The Theme Of Interpersonal Relationship In Virginia Woolf's To The Lighthouse

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Virginia Woolf’s To the Lighthouse is a novel dedicated to human emotion and humanity’s innate yearn for interpersonal connection. Woolf’s novel shows how we humans relate and react to the world around us- how we feel about the events we experience, what we perceive about the people we so desperately want to feel close to, and how raw human connection can help us find purpose in our live. Whether it is Mrs. Ramsay tirelessly working to aid her husband in his war against himself or Mrs. McNab contemplating the lives of the people she cleans after, all the characters in Woolf’s novel lack human closeness and try to find that closeness through interpreting what those around them experience. As the novel and the First World War progress so do…show more content…
Ramsay 's need to read everyone, especially her husband, Woolf shows the loneliness Mrs. Ramsay feels even with her family close by. Woolf relies heavily on Mr. and Mrs. Ramsay’s relationship to represent and highlight each character’s need for connection. As previously stated, Mr. And Mrs. Ramsay are not happily married. Mrs. Ramsay tries to convince herself that she is content in her family life but her views on the life in general show that she is a deeply unhappy woman. In order to deal with this unhappiness, Mrs. Ramsay reads people as a way to feel close to them. She felt, “for the most part, oddly enough, she must admit that she felt this thing called life terrible, hostile, and quick to pounce on you if you gave it a chance (Woolf 60).” Those are not the life views of a happily married woman, or, in that case, a happy women in general. Mrs. Ramsay is one of the, if not the, loneliest character in To the Lighthouse. She looks towards her connections with her kids and husband as a path to take her away from that lonely feeling. When her kids and husband are happy she is happy. And she tries to insure that happiness through her readings of their needs. Mrs. Ramsay seeks Mr. Ramsay 's approval greatly. When she pleases him, Mrs. Ramsay feels more satisfied and connected to her husband. This is why she tries to read him whenever she can. By constantly knowing how her husband feels she can empathize with him and stay close to him. Staying connected to him…show more content…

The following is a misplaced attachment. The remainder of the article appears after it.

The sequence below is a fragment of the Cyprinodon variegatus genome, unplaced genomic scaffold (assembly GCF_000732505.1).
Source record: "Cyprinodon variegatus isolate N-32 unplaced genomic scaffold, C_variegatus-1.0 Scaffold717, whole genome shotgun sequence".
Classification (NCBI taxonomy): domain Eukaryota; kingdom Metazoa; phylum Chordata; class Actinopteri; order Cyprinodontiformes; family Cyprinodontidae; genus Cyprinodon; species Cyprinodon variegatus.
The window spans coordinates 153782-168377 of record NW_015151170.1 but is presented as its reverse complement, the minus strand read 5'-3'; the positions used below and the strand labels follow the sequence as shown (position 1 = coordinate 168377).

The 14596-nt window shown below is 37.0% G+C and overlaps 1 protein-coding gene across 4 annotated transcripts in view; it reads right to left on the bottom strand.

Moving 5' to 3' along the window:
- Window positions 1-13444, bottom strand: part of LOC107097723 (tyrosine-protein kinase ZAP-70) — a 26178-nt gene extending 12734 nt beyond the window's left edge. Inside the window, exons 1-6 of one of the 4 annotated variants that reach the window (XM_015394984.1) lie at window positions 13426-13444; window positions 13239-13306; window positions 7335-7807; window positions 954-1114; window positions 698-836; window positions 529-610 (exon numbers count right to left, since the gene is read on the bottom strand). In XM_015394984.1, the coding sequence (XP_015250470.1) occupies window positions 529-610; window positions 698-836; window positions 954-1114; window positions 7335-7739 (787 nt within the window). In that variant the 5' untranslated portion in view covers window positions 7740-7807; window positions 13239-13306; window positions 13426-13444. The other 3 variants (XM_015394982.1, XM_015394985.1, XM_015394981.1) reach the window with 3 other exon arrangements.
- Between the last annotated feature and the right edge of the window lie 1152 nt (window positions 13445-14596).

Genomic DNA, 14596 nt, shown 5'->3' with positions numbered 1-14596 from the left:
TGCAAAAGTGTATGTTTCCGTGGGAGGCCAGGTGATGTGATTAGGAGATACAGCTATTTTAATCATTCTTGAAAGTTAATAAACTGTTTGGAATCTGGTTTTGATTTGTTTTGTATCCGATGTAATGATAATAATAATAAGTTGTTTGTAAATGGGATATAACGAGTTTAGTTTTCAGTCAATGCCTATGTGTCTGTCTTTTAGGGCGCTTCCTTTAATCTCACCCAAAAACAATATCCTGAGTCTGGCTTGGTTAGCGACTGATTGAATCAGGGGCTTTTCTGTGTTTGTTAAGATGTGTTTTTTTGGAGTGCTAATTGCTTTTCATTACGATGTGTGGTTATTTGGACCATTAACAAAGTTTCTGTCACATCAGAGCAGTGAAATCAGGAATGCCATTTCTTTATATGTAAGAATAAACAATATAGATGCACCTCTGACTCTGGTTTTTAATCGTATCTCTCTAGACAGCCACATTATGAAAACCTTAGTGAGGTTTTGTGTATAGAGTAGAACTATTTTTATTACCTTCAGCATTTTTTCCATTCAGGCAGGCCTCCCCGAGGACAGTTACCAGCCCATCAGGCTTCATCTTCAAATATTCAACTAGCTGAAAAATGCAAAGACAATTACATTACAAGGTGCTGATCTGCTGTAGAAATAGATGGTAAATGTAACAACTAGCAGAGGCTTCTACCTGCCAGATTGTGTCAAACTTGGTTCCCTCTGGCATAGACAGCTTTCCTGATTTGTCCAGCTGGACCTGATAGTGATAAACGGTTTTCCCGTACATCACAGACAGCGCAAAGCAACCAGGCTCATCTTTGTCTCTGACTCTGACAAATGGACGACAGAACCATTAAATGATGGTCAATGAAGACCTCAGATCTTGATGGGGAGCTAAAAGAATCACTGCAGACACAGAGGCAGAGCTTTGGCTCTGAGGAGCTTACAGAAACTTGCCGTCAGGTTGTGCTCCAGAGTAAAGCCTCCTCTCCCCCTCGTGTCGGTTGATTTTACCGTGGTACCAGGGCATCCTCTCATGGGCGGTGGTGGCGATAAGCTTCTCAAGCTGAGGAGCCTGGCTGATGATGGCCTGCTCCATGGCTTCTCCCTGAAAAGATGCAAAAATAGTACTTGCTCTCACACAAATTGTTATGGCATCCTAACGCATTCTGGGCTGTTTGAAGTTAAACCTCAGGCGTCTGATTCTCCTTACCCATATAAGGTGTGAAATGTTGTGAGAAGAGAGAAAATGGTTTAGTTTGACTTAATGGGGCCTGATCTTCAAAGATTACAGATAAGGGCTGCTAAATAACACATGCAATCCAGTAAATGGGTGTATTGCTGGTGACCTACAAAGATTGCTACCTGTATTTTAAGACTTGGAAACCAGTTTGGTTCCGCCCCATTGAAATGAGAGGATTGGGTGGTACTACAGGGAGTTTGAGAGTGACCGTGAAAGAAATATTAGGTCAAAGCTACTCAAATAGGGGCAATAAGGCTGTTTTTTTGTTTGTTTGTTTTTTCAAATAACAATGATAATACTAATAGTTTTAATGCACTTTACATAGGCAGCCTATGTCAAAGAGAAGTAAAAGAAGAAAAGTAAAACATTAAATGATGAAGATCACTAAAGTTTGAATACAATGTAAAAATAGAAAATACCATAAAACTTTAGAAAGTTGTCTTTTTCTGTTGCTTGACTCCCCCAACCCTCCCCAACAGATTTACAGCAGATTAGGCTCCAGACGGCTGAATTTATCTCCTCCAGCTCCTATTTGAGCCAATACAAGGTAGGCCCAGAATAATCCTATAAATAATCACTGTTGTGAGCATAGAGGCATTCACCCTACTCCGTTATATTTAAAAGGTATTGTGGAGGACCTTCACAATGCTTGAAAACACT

Ramsay experiences effects how he reads his wife. Instead of seeking out of the good and looking for ways to empathize with his wife Mr. Ramsay constantly puts her down. After their dinner when Mrs. Ramsay lies in between a state of reading her book and sleep, Mr. Ramsay actively looks for reasons as to why she is inferior and less valuable as a person. He smiles at her, “quizzically, as if he were ridiculing her gently for being asleep in broad daylight, but at the same time he was thinking, Go on reading. You don’t look sad bow, he thought. And he wondered if sShe understood what she was reading, and exaggerated her ignorance my her simplicity, for he liked to think that she was not clever, not book-learned at all. Probably not, he thought (Woolf 121).” This truly shows how skewed Mr. Ramsay’s readings are of other people due to his own crippling insecurities. While Mrs. Ramsay continues daily to try to share an emotional bond with her husband, Mr. Ramsay just thinks derogatorily of her. This shows the root of their marital problems. Woolf further highlights the importance of reading to Mrs. Ramsay and the importance of reading his wife crookedly to Mr. Ramsay in the moments after between the couple when Mr.Ramsay wants his wife to say she loves him and she can’t. She feels she has “triumphed again (Woolf 124)” in not stating so. Although she can accurately signal to Mr. Ramsay that she loves him without saying so, this lack of ability to stay those three
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